Nicoué Peace Delaly Afoutou successfully passed the national examination for higher education. Photo: Twitter/ kady_diatou
Nicoué Peace Delaly Afoutou, an 11 year-old boy from Benin Republic sat for and passed baccalaureate exams, usually taken by students who are between 16 to 18 years old. Baccalaureate exams are the equivalent of matric exams in South Africa or Kenya Certificate of Secondary Education (KCSE) in Kenya, or West Africa Senior School Certificate Examination (WASSCE) in West Africa.
It took the intervention of the government, which included an exchange between the Council of Ministers and the Head of State to allow Delaly to sit for the exam. Delaly was considered too young for the exam and if not for the open letter written by his parents to the Head of State he would have missed the exam. Kouété Nicoué Afoutou, Delaly’s father, met with the Director of the Baccalaureate Office who explained that there is a law of orientation, which states that a child cannot undergo mental and psychological tension. Afoutou explained that by the age of four, his son did not follow the normal school calendar and could speak both English and French fluently. At nine years, Delaly picked up his BEPC, (Brevet d’études du premier cycle du second degré). The BEPC is the exam that allows candidates to graduate from junior high school. Due to the different education system, the BEPC also allows you to work at a certain level of government jobs throughout the country and opens many doors. Some students write the BEPC exam five to six times.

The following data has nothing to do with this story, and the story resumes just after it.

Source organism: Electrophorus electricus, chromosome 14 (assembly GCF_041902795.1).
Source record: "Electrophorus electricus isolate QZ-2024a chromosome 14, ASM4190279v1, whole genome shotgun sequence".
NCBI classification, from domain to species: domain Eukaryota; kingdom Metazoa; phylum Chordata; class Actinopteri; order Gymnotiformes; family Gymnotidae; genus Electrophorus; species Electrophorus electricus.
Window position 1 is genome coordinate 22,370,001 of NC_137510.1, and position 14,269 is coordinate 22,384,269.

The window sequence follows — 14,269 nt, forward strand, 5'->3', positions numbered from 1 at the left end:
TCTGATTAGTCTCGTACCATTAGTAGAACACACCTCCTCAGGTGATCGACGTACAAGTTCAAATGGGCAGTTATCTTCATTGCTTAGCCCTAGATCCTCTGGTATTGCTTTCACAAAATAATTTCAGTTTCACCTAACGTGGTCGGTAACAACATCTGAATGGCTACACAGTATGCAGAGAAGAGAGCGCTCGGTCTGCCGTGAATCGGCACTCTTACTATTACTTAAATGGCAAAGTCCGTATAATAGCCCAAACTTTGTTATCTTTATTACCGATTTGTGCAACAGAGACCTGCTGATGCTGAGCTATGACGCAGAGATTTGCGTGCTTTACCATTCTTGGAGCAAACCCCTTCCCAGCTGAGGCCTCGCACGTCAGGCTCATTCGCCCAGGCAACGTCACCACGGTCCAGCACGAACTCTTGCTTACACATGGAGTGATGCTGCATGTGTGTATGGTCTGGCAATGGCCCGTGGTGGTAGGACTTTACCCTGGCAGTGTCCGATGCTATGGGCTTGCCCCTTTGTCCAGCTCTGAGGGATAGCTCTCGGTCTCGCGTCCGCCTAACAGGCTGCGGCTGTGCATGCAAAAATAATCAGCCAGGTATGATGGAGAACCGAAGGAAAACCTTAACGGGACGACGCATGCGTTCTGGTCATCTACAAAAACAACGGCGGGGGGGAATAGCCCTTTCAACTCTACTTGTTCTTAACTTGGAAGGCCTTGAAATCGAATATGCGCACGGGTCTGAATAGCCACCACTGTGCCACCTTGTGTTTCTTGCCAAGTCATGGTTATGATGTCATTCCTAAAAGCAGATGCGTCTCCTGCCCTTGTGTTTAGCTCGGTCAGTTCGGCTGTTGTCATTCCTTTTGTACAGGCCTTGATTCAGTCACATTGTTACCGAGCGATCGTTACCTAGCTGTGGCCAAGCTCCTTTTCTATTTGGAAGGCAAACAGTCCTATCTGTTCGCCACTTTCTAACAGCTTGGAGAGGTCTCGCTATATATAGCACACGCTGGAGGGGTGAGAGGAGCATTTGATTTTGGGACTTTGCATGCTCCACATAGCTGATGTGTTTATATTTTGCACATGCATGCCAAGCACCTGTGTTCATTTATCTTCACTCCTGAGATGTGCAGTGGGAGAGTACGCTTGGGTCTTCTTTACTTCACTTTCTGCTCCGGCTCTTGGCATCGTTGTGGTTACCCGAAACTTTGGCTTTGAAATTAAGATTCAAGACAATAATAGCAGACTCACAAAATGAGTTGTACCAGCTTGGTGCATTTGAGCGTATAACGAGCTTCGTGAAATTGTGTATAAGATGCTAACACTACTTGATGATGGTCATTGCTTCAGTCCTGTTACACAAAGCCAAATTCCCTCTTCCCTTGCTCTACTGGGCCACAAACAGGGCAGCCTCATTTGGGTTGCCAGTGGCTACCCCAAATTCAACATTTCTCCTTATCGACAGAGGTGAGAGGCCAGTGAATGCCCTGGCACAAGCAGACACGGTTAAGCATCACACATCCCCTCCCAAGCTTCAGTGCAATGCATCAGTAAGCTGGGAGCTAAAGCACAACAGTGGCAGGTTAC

Despite all the evidence of brilliance Delaly showed, he was not automatically accepted for enrolment into a public education institution on the grounds that he was too young to attend the courses. At age 10, Delaly started the Terminale, the terminal class is specific to the chosen pathway. Each terminal student also chooses a specialty course in this field. At the end of the year, the baccalaureate exams take place. The Terminale is divided into the literary terminale, the economic and social terminale and the scientific terminale. Delaly had an average of 14 and 15, thus making him qualify for the baccalaureate.
Nicoué Peace Delaly with is father Kouété Nicoué Afoutou, 11 years old, took his baccalaureate session of June 2017 with an average of 10,64 20 Photo: Twitter/princeimou
The Director of the Baccalaureate Office, Alphonse da Silva said there are geniuses everywhere, and we must not prevent him from growing up. “He may be a future scholar of Benin, and I think the president has been touched by that. We have to give him a chance. I received it and kissed it like a child. Everyone was moved. I think he is in good predisposition to compose at the replacement session,”da Silva said. According to the law of orientation, the learner must evolve according to the curriculum reserved for kindergarten, elementary and secondary that lasts 13 years of studies. But, according to the Director of baccalaureate, the exception often makes the rule. “There is the law, and there is the spirit of the law. This is an exceptional case, we must encourage this young boy,” he argues.
If given the necessary support, Delaly could end up being one of Africa’s youngest scholars following in the footsteps of 23-year-old Musawenkosi Saurombe, Africa’s youngest PhD holder.